[QODLink]
Americas
Ex-KKK man convicted of 1964 kidnap
James Seale faces life in jail when sentenced for the kidnapping of two black men.
Last Modified: 15 Jun 2007 05:09 GMT

Seale has pleaded not guilty to both counts of kidnapping and a conspiracy charge [EPA]

A former Ku Klux Klan member has been found guilty of kidnapping two black men, who were later killed, in Mississippi in 1964.

A federal jury deliberated for two hours on Thursday before convicting James Seale, who had also been charged with conspiracy, in a case that highlights white supremacist violence during the US civil rights era.
Seale had pleaded not guilty to the charges.

According to the indictment and testimony, Henry Hezekiah Dee and Charles Eddie Moore were kidnapped while hitchhiking and taken to a national forest.

Seale trained a shotgun on the two 19-year-olds while his companions beat them.
Dee and Moore were then put into the boot of a car, drove them to an offshoot of the Mississippi River, attached heavy weights to them and threw them alive into the water, prosecutors said.
 
The jury made it clear, as they returned the verdict, that neither of the kidnapped men was "returned unharmed". 

As the verdict was delivered, Seale turned to his wife, Jean, and whispered, "Are you OK?"

He could receive a maximum life term for each kidnapping count.

 

Relatives of Dee and Moore hugged each other and cried.

 

'Rejoicing for justice'

 

Thomas Moore, Charles' elder brother who worked for years to bring the case to court, said: "I'm rejoicing for justice in this country. I see them [Dee and Moore] as rejoicing in heaven right now."

 

In a statement released on Thursday, Alberto Gonzales, the US attorney general, said: "Today's conviction of James Ford Seale brings some long overdue justice to the families of Henry Dee and Charles Moore, who were brutally murdered more than 40 years ago."

 

A memorial in Bude, Mississippi, honours
Charles Moore and Henry Hezekiah Dee [EPA]
The main prosecution witness, another former member of the Ku Klux Klan who was granted immunity, testified during the trial that Seale told him he had killed Dee and Moore.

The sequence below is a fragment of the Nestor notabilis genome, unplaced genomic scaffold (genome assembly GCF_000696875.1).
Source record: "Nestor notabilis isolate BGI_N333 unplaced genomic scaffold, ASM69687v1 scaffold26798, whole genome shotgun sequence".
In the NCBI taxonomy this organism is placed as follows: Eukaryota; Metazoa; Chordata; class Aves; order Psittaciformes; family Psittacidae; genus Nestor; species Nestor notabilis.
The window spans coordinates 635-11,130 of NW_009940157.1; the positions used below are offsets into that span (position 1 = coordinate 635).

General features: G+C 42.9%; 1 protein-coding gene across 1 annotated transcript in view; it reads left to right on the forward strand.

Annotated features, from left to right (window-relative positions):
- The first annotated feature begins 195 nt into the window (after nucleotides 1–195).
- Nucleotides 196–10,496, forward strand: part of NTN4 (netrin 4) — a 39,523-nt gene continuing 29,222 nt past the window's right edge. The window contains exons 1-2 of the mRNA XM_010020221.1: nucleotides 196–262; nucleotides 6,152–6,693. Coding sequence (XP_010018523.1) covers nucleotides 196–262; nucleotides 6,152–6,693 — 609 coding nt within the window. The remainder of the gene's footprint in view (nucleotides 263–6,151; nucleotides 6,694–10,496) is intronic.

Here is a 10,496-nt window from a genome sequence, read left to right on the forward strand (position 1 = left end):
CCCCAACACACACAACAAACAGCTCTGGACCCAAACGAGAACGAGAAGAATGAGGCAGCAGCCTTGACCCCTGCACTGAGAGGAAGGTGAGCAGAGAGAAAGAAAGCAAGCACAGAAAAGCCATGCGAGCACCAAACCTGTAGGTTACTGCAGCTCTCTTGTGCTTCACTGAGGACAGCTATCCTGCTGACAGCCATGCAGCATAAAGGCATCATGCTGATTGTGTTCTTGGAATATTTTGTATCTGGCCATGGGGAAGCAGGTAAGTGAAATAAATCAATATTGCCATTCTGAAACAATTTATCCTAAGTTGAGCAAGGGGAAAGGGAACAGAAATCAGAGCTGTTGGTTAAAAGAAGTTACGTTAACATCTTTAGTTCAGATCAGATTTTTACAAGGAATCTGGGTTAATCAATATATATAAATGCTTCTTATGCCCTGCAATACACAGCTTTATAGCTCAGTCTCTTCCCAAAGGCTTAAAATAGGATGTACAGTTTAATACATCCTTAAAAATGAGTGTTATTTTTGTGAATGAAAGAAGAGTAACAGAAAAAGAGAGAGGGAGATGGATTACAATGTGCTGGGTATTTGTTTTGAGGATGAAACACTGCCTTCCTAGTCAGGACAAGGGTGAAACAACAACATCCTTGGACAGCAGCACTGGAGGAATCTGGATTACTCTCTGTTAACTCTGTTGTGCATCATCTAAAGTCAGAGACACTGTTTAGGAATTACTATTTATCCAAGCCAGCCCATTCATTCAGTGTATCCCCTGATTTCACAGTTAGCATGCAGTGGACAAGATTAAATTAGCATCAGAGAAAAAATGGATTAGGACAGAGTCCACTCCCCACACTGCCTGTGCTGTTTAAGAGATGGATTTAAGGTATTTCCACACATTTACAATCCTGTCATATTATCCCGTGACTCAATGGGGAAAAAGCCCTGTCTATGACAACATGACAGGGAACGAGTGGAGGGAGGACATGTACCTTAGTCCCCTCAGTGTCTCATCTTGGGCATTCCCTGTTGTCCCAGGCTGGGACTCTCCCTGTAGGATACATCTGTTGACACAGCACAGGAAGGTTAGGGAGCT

The trial was the latest brought by federal prosecutors in an attempt to clear up crimes during the 1950s and 1960s by white supremacists who aimed to terrify the black community into not supporting a campaign for civil and voting rights for African-Americans in the United States' racially segregated South.

 

In many cases, the Ku Klux Klan and other groups were able to operate with impunity because they were supported by local law enforcement and judicial authorities.

 

Black Americans had few legal protections, and crimes against them often attracted little publicity.

 

The bodies of Dee and Moore were only recovered during a high-profile search for three civil rights activists later that year whose deaths generated widespread revulsion at the racial violence in Mississippi.

 

In 2005, a Mississippi jury convicted Edgar Ray Killen, a KKK member, of three counts of manslaughter in those murders, which formed the basis of the 1988 film "Mississippi Burning."

Source:
Agencies
Topics in this article
People
Country
Organisation
Featured on Al Jazeera
At least 25 tax collectors have been killed since 2012 in Mogadishu, a city awash in weapons and abject poverty.
Tokyo government claims its homeless population has hit a record low, but analysts - and the homeless - beg to differ.
3D printers can cheaply construct homes and could soon be deployed to help victims of catastrophe rebuild their lives.
Lack of child protection laws means abandoned and orphaned kids rely heavily on the care of strangers.
Featured
Booming global trade in 50-million-year-old amber stones is lucrative, controversial, and extremely dangerous.
Legendary Native-American High Bird was trained in ancient warrior traditions, which he employed in World War II.
Hounded opposition figure says he's hoping for the best at sodomy appeal but prepared to return to prison.
Fears of rising Islamophobia and racial profiling after two soldiers killed in separate incidents.
Group's culture of summary justice is back in Northern Ireland's spotlight after new sexual assault accusations.